People want cheap food and that is what they are trying to provide. They have to industrialize things and cut corners with things like pink slime to do it. So it’s not black and white.
We do have options to buy organic food, grass fed beef etc. but it’s more expensive so consumers go for the cheaper stuff.
I don’t expect most of you knee jerk, gloom porn, “all corporations are evil”, Cole apologists to understand.
But, but, but…I was lectured in comments a while back that I simply didn’t understand the process and my choice to not consume the pink gloop nor subject my family to it was an ill-informed one. And also, too, sausage!
Too a crisp hell with this industry and its defenders. My vote is to arm the FDA like SEAL Team Six and turn them loose. What we get instead is Iowa making it a crime to go undercover at processing plants.
There, all fxd.
As a side benefit CAFOs have been a major contributor to the evolution and spread of antibiotic resistant pathogenic bacteria.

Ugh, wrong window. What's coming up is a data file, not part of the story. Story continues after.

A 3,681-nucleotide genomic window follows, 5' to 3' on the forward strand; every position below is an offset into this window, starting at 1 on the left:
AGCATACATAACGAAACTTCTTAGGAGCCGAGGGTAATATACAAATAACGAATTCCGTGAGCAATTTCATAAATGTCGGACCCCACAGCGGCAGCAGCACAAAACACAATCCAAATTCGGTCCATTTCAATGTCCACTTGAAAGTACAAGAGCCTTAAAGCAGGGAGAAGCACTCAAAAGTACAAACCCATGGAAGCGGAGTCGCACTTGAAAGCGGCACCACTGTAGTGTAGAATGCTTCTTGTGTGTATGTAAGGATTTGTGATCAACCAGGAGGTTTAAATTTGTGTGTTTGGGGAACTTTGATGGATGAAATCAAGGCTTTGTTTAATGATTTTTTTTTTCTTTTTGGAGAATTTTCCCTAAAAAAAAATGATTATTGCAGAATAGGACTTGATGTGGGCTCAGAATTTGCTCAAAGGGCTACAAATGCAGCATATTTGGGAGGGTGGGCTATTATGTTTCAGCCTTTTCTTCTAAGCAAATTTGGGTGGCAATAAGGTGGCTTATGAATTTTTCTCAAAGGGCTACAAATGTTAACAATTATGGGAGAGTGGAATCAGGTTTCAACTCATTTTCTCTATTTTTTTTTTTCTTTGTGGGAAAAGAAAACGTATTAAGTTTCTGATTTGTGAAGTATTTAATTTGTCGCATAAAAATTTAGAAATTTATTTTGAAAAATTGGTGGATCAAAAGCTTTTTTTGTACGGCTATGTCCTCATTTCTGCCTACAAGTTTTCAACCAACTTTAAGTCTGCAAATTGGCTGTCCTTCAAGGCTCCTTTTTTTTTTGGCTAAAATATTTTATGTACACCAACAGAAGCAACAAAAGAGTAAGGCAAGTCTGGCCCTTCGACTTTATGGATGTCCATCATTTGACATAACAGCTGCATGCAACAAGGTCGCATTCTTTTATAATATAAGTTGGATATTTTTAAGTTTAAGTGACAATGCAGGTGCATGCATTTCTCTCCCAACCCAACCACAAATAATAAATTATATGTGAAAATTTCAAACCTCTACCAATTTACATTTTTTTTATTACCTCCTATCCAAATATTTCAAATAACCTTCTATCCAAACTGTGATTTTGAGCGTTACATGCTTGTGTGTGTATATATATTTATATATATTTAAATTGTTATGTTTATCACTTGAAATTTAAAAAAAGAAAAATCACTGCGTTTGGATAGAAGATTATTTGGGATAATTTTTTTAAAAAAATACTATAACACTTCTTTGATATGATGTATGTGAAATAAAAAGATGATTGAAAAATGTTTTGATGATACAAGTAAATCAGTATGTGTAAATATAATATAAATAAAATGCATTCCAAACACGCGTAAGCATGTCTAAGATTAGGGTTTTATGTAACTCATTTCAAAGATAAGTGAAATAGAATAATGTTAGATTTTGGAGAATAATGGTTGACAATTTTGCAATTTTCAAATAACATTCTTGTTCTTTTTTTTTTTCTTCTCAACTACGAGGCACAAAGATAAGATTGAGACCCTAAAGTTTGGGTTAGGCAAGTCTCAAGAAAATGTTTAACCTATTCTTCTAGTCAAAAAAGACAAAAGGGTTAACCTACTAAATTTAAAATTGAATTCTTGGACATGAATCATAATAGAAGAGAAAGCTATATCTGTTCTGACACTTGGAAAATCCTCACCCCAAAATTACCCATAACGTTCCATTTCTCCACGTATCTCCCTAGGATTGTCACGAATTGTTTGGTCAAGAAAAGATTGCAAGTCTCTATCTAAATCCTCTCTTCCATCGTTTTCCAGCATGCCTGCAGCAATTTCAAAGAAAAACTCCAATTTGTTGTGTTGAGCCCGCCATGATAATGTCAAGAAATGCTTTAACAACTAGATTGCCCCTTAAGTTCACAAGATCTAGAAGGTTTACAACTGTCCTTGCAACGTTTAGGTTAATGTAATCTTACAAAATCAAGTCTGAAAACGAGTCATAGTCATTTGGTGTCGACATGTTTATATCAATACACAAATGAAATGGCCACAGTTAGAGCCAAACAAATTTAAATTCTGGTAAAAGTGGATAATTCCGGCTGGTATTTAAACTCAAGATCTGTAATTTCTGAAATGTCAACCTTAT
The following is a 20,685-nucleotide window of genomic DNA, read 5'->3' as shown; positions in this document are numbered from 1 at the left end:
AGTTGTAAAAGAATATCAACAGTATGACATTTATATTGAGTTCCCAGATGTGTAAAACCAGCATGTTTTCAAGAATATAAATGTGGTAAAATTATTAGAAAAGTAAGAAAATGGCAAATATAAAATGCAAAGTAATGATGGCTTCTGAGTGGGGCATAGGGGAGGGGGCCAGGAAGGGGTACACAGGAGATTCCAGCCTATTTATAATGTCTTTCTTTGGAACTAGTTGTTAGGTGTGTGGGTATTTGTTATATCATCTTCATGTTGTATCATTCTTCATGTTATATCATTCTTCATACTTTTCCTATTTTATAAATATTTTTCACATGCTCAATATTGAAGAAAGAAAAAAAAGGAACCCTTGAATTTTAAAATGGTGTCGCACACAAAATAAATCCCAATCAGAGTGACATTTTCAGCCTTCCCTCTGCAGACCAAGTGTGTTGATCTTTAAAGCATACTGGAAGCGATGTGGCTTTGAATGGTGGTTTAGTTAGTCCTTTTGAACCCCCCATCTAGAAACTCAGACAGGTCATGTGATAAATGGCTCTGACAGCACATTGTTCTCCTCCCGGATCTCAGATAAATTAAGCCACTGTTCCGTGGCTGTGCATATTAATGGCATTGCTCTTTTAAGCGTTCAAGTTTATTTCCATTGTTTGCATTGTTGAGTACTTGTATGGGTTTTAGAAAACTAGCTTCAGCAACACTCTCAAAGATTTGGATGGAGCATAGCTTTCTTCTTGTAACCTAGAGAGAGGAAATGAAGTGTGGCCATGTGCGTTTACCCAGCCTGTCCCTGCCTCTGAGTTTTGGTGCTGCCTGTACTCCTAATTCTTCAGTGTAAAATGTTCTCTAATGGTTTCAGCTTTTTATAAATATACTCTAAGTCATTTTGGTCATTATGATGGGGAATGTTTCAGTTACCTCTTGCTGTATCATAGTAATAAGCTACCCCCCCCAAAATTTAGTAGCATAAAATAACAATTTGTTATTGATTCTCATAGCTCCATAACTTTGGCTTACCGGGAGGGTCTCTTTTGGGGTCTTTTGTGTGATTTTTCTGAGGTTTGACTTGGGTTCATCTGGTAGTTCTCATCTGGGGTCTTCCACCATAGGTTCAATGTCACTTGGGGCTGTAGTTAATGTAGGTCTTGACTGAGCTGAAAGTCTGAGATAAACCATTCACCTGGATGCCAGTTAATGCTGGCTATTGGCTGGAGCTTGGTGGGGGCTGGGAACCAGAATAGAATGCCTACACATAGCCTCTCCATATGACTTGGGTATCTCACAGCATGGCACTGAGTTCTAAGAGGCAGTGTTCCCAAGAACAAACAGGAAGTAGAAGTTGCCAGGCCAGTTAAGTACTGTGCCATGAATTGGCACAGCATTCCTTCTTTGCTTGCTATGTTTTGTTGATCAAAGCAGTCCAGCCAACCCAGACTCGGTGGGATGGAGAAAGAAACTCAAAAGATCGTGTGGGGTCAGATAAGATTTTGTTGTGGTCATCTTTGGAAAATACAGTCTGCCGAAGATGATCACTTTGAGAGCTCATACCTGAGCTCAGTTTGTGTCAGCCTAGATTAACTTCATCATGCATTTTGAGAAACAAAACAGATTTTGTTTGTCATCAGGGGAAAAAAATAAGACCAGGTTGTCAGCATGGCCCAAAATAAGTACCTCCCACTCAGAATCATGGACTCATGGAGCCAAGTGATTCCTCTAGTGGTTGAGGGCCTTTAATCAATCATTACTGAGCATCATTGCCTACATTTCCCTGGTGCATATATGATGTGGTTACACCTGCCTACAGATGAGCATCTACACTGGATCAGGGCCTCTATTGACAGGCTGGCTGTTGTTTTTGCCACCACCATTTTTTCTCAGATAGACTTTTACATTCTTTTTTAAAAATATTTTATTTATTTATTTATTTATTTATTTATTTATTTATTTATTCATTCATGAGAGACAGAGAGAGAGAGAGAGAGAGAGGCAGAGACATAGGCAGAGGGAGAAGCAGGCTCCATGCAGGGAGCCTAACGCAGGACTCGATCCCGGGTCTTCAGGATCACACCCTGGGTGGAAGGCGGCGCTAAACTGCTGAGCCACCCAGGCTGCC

See? Not all bad.
If we could get the average daily meat intake of Americans to follow nutritional guidelines, this would be a much easier issue to tackle.
Marcellus Shale, Public Dick
are they gluten-free?
If the average American would follow recommended nutritional guidelines we’d also lower Health Care expenses.
I ain’t holding my breath.
This cracked me up. I’m kind of surprised I haven’t ever seen it used non-jokingly, though.
I’m a long-time meatatarian but more and more feeling like I don’t want to support factory farming on moral grounds. This just adds health grounds to it. The problem is that if you eat meat in a restaurant, you have no control over the source. And i’m still, like it or not, ready to go 100% veggie.
Cripes. Makes me want to become a vegan.
@Steeplejack: Didn’t Pollan also have a column there for a while?
Whatever the case, it always seemed to me like the Times is way into food porn, and that the “real food” movement would be related to that.
In fairness, the problem with ground beef is less with the industrialized approach to raising animals and more with the industrialized approach to meat packing. There’s a reason the massive recalls are always for ground beef and never for steaks and roasts, even though the meat is coming from the same animals and the same packing plants, and even though steaks are more likely to be cooked too rare to kill off pathogens.